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Converting a VMWare image to Xen HVM
What's this article on OWW for?
We're always trying to make sure we're just a little bit more future-proof as we continue to grow OWW. Xen is a hypervisor that allows you to run an OS on top of the Xen Hypervisor, a sort of virtualized interface to the underlying hardware. I use VMWare Fusion on my Mac so I can run Windows XP without requiring another box. Like Xen, Fusion allows other operating systems to be run as a virtual machine. The server OS OWW currently runs on is Red Hat Enterprise Linux Version 4; we're migrating to Version 5. For testing, I can run RHEL on my computer at the same time MacOS is running. Once OWW is up and running on it, I have a disk image that can be copied to any other computer running VMWare Fusion that contains a bootable image of RHEL5 including OWW.
This article outlines the steps needed to convert the VMWare image file into a Xen-compatible image. Once this is done, the exact same image file can also be run on any server that runs Xen.
The process for converting a VMWare VMDK disk image to Xen HVM is rather quite easy. However, there are "gotchas" that you need to consider when doing this conversion.
First, and most importantly, identify if this is a SCSI or an IDE virtual disk.
If you installed Windows to a SCSI disk under VMWare, it is unlikely that Windows has the IDE drivers appropriate for Xen HVM. To remedy this, you need to follow the guide documented by Microsoft kb314082.
Once you have ensured that your windows image has IDE drivers installed, you can procede to converting the image.
Next, you need "vmware-vdiskmanager", to convert newer VMWare VMDK files into a compatible format for furthe processing.
This tool comes with VMWare 5.0 and VMWare Server 1.0. There is a similar (but different) method of doing this under VMWare ESX.
Identify the appropriate vmdk file to use that represents your disk.
This will either be:
- The lone .vmdk file that is rather tiny and contains a numer of lines of text describing the geometry and component series of files that comprise the whole .vmdk.
- The first .vmdk file in a series of 2G segmented files named with trailing -0001 style numbering,
- The last "snapshot" .vmdk file in a series (again, named with trailing -00001 style named files).
- The latest "REDO" .vmdk file in a series of snapshots.
I'm sure there are more incarnations of this. It's rather hairy if you've not dealt with it before.
How do you find the right one?
Look inside your ".vmx" file for a line beginning with:
scsi0:0.fileName = windows2003.vmdk
ide0:0.fileName = windows2003.vmdk
That's all there is to it.
Now, lets assume the name of our disk is "windows2003.vmdk".
$ vmware-vdiskmanager -r windows2003.vmdk -t 0 windows2003-flattened.vmdk
This will create a "single growable virtual disk" that is flattened into a single file.
The next step is to turn this flattend.vmdk file into a disk image with qemu-img from the QEMU project.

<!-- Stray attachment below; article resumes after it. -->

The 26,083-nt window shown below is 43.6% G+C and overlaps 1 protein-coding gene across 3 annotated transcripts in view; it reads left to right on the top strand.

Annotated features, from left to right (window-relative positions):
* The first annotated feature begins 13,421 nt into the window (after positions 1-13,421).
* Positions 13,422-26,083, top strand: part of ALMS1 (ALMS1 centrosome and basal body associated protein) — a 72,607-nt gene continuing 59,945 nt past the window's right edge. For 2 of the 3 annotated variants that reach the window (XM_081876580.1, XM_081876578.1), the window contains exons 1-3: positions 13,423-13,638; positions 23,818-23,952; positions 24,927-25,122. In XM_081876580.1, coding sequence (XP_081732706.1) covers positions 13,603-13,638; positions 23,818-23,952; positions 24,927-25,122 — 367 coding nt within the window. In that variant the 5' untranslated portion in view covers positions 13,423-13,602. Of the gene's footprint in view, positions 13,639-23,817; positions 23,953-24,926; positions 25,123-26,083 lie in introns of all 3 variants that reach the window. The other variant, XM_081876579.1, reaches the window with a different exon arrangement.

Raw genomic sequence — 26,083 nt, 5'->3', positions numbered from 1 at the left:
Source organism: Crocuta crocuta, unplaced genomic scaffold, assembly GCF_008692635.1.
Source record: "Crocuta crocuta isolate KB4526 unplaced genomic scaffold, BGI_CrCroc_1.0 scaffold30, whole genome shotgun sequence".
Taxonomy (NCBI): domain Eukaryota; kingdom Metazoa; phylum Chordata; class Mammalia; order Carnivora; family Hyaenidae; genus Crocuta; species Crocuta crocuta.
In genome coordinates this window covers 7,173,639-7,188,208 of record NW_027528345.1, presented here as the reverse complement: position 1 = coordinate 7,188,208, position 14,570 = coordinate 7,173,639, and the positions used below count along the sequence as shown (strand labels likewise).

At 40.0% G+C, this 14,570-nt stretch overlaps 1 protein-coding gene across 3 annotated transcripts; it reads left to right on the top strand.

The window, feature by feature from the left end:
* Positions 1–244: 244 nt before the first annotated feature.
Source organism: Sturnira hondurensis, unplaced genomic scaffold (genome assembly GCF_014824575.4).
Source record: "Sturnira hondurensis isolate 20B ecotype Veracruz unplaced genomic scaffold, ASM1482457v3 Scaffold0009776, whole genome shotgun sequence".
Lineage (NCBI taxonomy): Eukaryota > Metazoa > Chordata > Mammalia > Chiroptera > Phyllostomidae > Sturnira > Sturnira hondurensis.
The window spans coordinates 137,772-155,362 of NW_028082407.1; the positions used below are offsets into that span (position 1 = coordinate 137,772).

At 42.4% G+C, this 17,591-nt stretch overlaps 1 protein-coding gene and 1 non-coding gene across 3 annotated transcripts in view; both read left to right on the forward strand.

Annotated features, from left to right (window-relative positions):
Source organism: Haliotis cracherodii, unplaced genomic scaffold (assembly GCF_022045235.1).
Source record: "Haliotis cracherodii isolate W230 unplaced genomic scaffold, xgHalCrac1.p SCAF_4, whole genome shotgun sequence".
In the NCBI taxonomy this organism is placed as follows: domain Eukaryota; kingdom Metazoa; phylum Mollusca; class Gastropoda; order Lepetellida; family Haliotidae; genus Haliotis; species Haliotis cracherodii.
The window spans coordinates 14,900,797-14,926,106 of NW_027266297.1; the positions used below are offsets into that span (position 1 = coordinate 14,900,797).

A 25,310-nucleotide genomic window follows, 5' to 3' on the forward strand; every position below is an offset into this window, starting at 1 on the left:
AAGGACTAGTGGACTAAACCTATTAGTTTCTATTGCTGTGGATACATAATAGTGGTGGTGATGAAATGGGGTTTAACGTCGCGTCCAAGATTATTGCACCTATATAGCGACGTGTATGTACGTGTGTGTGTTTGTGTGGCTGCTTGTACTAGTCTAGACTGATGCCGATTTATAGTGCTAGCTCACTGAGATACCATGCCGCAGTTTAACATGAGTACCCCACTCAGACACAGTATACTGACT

$ qemu-img convert windows-2003-flattened.vmdk windows2003.img
When this completes, you will now have a windows2003.img file that might boot for you.
The unfortunate reality of running a Windows OS is that it makes a number of assumptions at install time as to your PC hardware.
- Windows 2003, for example has 6 HALs:
- HALMACPI.DLL - ACPI Multi processor PC
- HALAACPI.DLL - ACPI Uniprocessor PC
- HALACPI.DLL - Advanced Configuration and PowerInterface (ACPI)
- HALMPS.DLL - MPS Multiprocessor PC
- HALAPIC.DLL - MPS Uniprocessor PC
- HAL.DLL - Standard PC
Only one is selected and installed as \WINDOWS\SYSTEM32\HAL.DLL at install time.
It is possible to modify your C:\boot.ini to specify a different "/HAL=HAL.DLL", if you copy in the other DLLs so they can be referenced. In this way, it is possible to do some trial and error to see which of the above HALs work with which domU HVM configuration.
When you create your Xen configuration file, you have the opportunity to set four flags that critically interact with the above HALs, namely:
# enable/disable HVM guest PAE, default=0 (disabled) pae=0
# enable/disable HVM guest ACPI, default=0 (disabled) acpi=0
# enable/disable HVM guest APIC, default=0 (disabled) apic=0
# The number of CPUs to assign to this domU vcpus=1
The above configuration would be most at home with the "Standard PC" HAL.DLL.
For the MPS HALs, one would assume you would enable APIC.
For the ACPI HALs, one would assume you would enable ACPI.
Good luck figuring out which Xen configuration matches which HAL. At the moment, the only success I've really had with Xen 3.0.3's HVM is to use the "Standard PC" HAL.DLL.
When VMWare was used to build the Windows image, it detected ACPI and used an ACPI HAL. To revert this to the "Standard PC" HAL.DLL, I had to mount the image and replace this file:
#<nowiki/> mount -o loop,offset=$((63*512)),rw windows2003.img /mnt <nowiki>#<nowiki/> find /mnt -name 'hal*.dll' -print */mnt/WINDOWS/ServicePackFiles/i386/halaacpi.dll */mnt/WINDOWS/ServicePackFiles/i386/hal.dll */mnt/WINDOWS/ServicePackFiles/i386/halacpi.dll */mnt/WINDOWS/ServicePackFiles/i386/halapic.dll */mnt/WINDOWS/ServicePackFiles/i386/halmacpi.dll */mnt/WINDOWS/ServicePackFiles/i386/halmps.dll */mnt/WINDOWS/system32/hal.dll <nowiki># cp -f /mnt/WINDOWS/ServicePackFiles/i386/hal.dll /mnt/WINDOWS/system32/hal.dll
# umount /mnt
Now that you have a "fixed" img file representing the entire drive, you can dd it straight to a lvm logical volume to be used as a Xen phy: vbd device:
# ls -la win2003.img -rw-r--r-- 1 root root 8589934592 2006-11-16 13:44 win2003.img # lvcreate -L 8G -n win2003-hda vg # dd if=windows2000.img of=/dev/vg/win2003-hda bs=1M
Now you are done.
Start up your spiffy new HVM domain.
This, in a nutshell, is how you convert a VMWare image into a Xen HVM disk image.
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